Thursday, 11 April 2019

Good Video: Nathaniel Drew Meditates

Lots of videos on the old blog lately. Down no doubt to the fact that much of my audio-visual consumption comes from YouTube these days.

This week I watched Nathaniel Drew's 19-minute account of a week spent meditating twice a day. And it's not bad.

First off, Nathaniel never set out to sit zazen, so I'm not going to do that annoying religious thing and pick at another's practice from imaginary higher ground. Meditation is common to many religions, and also to nonreligious individuals and movements. For me to complain about Nathaniel's Zen would trigger Karma's infamous So-What response, and that's trouble I don't need.

However, he does say he's looking for mindfulness and clarity, so as a sangha mate that entitles me to an opinion. (And no more.)

From the outset, Nathaniel seems to have mixed intent. On the one hand, he wants a settled, nonreactive mind; on the other, worldly rewards. That's true of all of us, if we're honest; doubly so of beginners. But I do believe he got off on the wrong foot by buying (literally) into something called the Headspace app. Those folks are selling meditation, and I have no faith in commercial gurus.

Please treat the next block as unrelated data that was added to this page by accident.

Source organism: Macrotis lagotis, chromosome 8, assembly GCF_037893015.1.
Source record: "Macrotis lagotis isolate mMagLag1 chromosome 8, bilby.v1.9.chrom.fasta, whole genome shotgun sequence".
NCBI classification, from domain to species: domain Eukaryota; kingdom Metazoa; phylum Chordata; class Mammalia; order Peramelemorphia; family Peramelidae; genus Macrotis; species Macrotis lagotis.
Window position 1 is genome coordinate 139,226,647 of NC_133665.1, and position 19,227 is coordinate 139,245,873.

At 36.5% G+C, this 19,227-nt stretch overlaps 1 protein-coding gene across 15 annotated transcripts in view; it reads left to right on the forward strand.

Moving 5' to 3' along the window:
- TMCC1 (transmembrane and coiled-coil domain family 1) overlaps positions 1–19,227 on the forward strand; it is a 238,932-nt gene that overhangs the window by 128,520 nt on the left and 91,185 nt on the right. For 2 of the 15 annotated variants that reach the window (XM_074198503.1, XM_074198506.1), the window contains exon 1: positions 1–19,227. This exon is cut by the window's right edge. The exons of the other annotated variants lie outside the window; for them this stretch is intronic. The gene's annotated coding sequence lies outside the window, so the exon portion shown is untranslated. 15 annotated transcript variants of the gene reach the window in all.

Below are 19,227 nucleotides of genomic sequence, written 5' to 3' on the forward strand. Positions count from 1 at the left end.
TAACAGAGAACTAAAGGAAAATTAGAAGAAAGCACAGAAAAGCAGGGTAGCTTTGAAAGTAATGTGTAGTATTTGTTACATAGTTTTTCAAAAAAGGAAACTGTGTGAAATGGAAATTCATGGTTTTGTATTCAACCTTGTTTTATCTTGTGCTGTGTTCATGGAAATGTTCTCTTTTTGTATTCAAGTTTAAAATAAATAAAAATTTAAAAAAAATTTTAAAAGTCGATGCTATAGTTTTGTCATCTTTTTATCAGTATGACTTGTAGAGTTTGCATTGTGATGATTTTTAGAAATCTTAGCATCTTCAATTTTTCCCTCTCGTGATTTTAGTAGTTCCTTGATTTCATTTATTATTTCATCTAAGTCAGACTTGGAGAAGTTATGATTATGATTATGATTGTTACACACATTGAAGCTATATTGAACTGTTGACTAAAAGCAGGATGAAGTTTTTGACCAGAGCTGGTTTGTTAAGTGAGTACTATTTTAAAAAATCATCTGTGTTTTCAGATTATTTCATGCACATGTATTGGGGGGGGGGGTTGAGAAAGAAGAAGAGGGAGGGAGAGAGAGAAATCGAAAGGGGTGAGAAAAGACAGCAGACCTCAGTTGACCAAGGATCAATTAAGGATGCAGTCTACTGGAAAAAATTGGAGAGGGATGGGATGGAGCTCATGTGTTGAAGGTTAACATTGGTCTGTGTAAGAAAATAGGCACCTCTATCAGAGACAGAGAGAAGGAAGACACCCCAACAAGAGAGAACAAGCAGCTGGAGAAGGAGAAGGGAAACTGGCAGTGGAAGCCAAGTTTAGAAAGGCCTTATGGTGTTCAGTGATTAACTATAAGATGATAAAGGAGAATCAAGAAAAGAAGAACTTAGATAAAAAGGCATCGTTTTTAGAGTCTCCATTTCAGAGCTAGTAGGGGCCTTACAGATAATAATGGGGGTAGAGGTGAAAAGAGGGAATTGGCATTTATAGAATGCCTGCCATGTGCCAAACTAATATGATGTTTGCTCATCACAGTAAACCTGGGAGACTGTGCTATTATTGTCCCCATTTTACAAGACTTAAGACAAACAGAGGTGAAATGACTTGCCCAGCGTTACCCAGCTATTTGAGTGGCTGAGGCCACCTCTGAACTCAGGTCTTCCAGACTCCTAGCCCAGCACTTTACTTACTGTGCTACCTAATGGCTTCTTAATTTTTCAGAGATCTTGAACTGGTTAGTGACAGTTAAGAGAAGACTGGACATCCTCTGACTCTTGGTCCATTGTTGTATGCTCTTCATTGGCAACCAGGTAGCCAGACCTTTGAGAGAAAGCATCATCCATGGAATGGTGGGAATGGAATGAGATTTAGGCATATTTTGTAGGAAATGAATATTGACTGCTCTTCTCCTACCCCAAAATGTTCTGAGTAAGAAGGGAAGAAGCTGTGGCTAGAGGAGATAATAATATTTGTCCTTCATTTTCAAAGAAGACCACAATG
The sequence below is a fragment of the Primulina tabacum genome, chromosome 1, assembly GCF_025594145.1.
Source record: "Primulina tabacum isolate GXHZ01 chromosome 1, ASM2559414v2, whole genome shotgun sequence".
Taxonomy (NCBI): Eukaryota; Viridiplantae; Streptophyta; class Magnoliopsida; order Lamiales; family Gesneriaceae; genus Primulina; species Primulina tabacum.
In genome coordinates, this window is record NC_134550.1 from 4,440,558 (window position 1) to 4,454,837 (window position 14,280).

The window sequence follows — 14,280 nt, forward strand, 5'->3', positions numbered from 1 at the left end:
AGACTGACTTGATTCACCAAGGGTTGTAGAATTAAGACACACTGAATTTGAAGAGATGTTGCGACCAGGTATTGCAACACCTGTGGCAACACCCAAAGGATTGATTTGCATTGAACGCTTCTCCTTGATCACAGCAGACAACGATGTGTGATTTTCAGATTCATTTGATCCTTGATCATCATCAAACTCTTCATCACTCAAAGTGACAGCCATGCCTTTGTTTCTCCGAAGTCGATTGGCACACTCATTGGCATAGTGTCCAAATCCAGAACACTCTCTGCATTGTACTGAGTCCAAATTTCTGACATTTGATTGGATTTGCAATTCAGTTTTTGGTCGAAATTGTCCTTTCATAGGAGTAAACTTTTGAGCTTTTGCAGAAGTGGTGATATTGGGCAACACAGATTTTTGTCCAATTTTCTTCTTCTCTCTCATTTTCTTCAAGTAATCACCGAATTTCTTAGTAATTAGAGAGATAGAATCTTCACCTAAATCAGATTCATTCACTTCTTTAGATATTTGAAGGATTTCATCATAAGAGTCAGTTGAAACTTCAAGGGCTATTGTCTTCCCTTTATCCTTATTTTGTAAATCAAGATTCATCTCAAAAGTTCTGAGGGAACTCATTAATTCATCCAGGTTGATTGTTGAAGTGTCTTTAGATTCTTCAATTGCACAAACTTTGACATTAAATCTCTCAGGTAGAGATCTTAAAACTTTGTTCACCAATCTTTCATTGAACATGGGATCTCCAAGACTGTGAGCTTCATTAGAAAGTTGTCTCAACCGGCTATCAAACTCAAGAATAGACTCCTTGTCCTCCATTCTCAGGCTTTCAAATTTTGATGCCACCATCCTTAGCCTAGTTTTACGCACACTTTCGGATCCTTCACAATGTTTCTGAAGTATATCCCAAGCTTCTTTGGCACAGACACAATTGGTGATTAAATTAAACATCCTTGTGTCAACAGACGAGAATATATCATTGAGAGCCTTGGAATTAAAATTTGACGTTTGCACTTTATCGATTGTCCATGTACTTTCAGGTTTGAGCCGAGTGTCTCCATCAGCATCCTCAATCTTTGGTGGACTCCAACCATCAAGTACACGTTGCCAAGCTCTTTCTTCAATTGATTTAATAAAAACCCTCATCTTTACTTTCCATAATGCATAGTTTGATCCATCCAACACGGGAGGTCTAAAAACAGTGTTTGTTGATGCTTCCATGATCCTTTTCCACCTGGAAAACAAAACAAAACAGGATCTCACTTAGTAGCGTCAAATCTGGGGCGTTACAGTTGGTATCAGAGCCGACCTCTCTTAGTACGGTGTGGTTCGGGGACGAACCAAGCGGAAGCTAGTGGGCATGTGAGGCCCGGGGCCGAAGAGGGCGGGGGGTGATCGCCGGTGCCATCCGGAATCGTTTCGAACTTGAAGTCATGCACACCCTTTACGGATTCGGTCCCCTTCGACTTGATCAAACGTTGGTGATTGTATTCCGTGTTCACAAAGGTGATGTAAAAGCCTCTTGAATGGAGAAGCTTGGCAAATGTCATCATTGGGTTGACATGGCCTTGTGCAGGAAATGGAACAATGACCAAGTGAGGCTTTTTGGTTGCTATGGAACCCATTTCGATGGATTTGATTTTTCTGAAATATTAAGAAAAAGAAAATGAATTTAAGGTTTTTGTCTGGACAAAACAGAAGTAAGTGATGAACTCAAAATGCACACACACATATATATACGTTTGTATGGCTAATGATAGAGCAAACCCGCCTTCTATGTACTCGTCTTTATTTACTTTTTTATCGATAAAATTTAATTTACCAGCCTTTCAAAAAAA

(By contrast, the "meditation" apps I recently reviewed are just timers, and importantly, non-profit.)

But Nathaniel survives this fairly serious initial stumble. From the outset he's commendably firm, requiring of himself two sits a day, whether it's fun or not. That tempers some of his initial getitude and yields true results. He also adapts his practice to his life and environment, making changes where indicated. In this he bests some Zenners I know.

But the single great weakness in his technique is that he's meditating 'way too long. An hour sit is gruelling, even for experienced meditators. (By comparison, cloistered Zen monks normally sit 40 minutes, give or take.)

Fact is, the most effective way to time meditation is to sit till you're done. Evaluating your practice by minutes earned is slave-think.

When I started, I was typically done by around 15-odd minutes. That slowly stretched (on average; not every time) to about an hour. But I still sit less than half an hour sometimes, and others – rarely – as much as two.

So if a session can be open-ended, sit till you're done.

Some of Nathaniel's stated goals awaken the hectoring religioso in me, so I'll spare everybody that ugly prospect. Instead I'll encourage him to keep meditating, while continuing to avoid, actively and attentively, spiritual and physical materialism. As a Buddhist, I know that's all the task requires.

I'm also intrigued by his interest in Stoic philosophy, aka "Roman Zen". I wasn't aware that was a thing among young people these days. They could do worse. A Zen – Stoic dialogue would be most productive; we could use that kind of kyôsaku.

For the rest, I smiled when Nathaniel apologised for not having life-changing visions, and lamented he'd only attained "surface level".

That's all there is, young brother. If visions happen, put them down before they mess you up.

Anyway, have a look. The guy's asking the right questions, and taking the right measures.

(Readers interested in Zen approaches to meditation will find one here.)
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